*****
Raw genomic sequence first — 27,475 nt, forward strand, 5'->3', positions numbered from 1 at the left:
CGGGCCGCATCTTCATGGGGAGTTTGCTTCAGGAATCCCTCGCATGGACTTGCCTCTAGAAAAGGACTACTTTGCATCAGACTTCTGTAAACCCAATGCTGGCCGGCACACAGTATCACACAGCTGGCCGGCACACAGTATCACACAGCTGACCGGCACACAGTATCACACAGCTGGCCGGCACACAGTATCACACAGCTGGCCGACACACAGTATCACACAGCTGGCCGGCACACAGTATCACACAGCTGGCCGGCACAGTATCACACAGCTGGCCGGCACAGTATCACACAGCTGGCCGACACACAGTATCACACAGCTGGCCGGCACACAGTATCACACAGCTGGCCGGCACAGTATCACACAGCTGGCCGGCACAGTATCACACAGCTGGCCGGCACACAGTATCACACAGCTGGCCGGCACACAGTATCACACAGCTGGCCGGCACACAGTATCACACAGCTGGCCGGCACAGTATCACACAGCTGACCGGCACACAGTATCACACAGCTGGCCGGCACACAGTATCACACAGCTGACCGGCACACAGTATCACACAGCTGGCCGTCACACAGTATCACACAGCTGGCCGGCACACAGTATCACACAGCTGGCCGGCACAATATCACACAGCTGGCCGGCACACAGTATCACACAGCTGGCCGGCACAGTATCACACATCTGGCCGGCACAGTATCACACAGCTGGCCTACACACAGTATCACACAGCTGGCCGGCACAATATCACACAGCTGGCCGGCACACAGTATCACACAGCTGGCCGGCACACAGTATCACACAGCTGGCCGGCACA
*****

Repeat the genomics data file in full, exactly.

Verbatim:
Raw genomic sequence first — 27,475 nt, forward strand, 5'->3', positions numbered from 1 at the left:
CGGGCCGCATCTTCATGGGGAGTTTGCTTCAGGAATCCCTCGCATGGACTTGCCTCTAGAAAAGGACTACTTTGCATCAGACTTCTGTAAACCCAATGCTGGCCGGCACACAGTATCACACAGCTGGCCGGCACACAGTATCACACAGCTGACCGGCACACAGTATCACACAGCTGGCCGGCACACAGTATCACACAGCTGGCCGACACACAGTATCACACAGCTGGCCGGCACACAGTATCACACAGCTGGCCGGCACAGTATCACACAGCTGGCCGGCACAGTATCACACAGCTGGCCGACACACAGTATCACACAGCTGGCCGGCACACAGTATCACACAGCTGGCCGGCACAGTATCACACAGCTGGCCGGCACAGTATCACACAGCTGGCCGGCACACAGTATCACACAGCTGGCCGGCACACAGTATCACACAGCTGGCCGGCACACAGTATCACACAGCTGGCCGGCACAGTATCACACAGCTGACCGGCACACAGTATCACACAGCTGGCCGGCACACAGTATCACACAGCTGACCGGCACACAGTATCACACAGCTGGCCGTCACACAGTATCACACAGCTGGCCGGCACACAGTATCACACAGCTGGCCGGCACAATATCACACAGCTGGCCGGCACACAGTATCACACAGCTGGCCGGCACAGTATCACACATCTGGCCGGCACAGTATCACACAGCTGGCCTACACACAGTATCACACAGCTGGCCGGCACAATATCACACAGCTGGCCGGCACACAGTATCACACAGCTGGCCGGCACACAGTATCACACAGCTGGCCGGCACA